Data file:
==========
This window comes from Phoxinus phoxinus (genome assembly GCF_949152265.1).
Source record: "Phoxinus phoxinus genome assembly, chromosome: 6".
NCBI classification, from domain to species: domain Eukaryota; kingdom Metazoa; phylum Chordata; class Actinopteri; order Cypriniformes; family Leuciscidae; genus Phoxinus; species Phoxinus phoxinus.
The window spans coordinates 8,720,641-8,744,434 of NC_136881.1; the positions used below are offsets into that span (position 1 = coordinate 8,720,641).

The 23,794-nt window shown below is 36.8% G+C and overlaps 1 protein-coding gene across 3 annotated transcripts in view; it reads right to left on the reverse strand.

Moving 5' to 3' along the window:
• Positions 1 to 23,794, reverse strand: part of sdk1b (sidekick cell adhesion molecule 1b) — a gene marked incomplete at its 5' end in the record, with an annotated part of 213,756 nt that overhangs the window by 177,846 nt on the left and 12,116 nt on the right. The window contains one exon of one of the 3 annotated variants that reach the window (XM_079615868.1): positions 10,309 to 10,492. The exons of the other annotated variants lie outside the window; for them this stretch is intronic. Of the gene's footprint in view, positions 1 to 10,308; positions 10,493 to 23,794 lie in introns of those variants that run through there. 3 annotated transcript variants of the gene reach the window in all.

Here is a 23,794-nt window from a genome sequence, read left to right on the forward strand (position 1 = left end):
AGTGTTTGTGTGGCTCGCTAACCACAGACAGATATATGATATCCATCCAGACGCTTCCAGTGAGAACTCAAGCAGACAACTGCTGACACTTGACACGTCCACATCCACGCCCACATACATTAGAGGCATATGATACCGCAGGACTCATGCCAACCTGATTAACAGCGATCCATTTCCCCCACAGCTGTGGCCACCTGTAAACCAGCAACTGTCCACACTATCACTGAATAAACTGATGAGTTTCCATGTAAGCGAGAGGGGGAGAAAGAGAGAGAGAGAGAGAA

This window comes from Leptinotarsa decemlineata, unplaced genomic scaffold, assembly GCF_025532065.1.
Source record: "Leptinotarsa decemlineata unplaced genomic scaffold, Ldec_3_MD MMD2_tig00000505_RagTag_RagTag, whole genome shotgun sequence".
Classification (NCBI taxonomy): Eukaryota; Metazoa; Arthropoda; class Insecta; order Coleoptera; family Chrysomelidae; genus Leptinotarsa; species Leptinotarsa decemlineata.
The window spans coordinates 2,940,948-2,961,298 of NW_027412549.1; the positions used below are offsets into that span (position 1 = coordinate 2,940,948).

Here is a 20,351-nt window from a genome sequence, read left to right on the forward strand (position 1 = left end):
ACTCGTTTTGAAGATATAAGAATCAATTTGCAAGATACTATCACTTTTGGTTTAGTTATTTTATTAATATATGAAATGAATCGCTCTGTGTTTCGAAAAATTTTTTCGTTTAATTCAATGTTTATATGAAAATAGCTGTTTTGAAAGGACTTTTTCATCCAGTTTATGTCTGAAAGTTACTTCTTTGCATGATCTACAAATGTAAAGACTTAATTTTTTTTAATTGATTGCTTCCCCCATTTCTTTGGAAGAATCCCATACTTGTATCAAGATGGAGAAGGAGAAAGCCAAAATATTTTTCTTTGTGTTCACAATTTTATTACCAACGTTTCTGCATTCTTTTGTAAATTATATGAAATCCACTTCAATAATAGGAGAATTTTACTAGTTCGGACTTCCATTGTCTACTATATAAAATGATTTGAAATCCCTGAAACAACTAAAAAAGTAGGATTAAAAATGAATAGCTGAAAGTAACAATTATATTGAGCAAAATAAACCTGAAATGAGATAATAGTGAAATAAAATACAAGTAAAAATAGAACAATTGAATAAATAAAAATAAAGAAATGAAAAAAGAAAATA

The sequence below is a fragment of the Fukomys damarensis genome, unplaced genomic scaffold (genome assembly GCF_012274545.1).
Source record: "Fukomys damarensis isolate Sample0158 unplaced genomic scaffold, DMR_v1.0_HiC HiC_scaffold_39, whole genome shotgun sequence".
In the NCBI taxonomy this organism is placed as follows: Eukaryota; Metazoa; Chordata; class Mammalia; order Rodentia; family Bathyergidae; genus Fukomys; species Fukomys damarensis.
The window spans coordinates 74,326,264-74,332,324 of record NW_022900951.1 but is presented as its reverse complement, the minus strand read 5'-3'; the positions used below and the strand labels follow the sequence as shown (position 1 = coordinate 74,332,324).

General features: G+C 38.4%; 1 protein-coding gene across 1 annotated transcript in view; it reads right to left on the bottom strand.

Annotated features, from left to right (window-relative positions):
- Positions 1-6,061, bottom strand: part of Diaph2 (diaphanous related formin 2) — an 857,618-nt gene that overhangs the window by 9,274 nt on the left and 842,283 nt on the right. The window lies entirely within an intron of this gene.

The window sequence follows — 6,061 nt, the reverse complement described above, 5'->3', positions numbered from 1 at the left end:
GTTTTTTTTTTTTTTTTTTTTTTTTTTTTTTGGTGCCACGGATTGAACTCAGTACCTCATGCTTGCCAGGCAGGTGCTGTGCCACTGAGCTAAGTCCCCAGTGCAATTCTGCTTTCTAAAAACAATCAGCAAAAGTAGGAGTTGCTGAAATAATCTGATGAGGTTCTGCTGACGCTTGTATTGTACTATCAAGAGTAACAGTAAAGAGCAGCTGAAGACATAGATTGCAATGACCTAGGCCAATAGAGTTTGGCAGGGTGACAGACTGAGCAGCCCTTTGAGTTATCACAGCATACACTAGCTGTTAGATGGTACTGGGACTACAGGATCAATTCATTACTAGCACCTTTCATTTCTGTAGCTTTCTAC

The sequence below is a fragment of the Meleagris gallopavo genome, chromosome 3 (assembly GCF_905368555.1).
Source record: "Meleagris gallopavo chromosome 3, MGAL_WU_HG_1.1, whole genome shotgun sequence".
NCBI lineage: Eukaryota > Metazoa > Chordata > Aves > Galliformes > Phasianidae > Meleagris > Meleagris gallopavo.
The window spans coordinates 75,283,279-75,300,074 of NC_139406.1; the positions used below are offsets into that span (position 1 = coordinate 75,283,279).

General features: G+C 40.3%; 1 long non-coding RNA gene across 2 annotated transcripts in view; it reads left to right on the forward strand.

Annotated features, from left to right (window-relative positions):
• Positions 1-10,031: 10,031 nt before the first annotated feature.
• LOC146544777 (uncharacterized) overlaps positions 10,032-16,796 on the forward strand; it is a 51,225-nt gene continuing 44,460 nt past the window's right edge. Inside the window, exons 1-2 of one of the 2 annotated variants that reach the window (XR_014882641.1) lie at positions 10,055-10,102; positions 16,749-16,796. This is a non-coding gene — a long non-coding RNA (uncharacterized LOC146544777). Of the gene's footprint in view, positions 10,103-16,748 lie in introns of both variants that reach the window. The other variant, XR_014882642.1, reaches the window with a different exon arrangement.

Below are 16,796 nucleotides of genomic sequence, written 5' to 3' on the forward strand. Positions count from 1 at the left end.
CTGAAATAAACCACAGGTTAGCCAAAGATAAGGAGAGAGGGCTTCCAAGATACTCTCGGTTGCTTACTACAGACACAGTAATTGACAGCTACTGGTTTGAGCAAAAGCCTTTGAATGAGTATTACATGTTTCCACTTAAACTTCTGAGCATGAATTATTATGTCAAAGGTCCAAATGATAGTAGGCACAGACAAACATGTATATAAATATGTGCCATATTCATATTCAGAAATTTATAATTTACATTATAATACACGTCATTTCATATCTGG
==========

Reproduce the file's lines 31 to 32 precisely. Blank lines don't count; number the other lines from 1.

• Positions 1-10,031: 10,031 nt before the first annotated feature.
• LOC146544777 (uncharacterized) overlaps positions 10,032-16,796 on the forward strand; it is a 51,225-nt gene continuing 44,460 nt past the window's right edge. Inside the window, exons 1-2 of one of the 2 annotated variants that reach the window (XR_014882641.1) lie at positions 10,055-10,102; positions 16,749-16,796. This is a non-coding gene — a long non-coding RNA (uncharacterized LOC146544777). Of the gene's footprint in view, positions 10,103-16,748 lie in introns of both variants that reach the window. The other variant, XR_014882642.1, reaches the window with a different exon arrangement.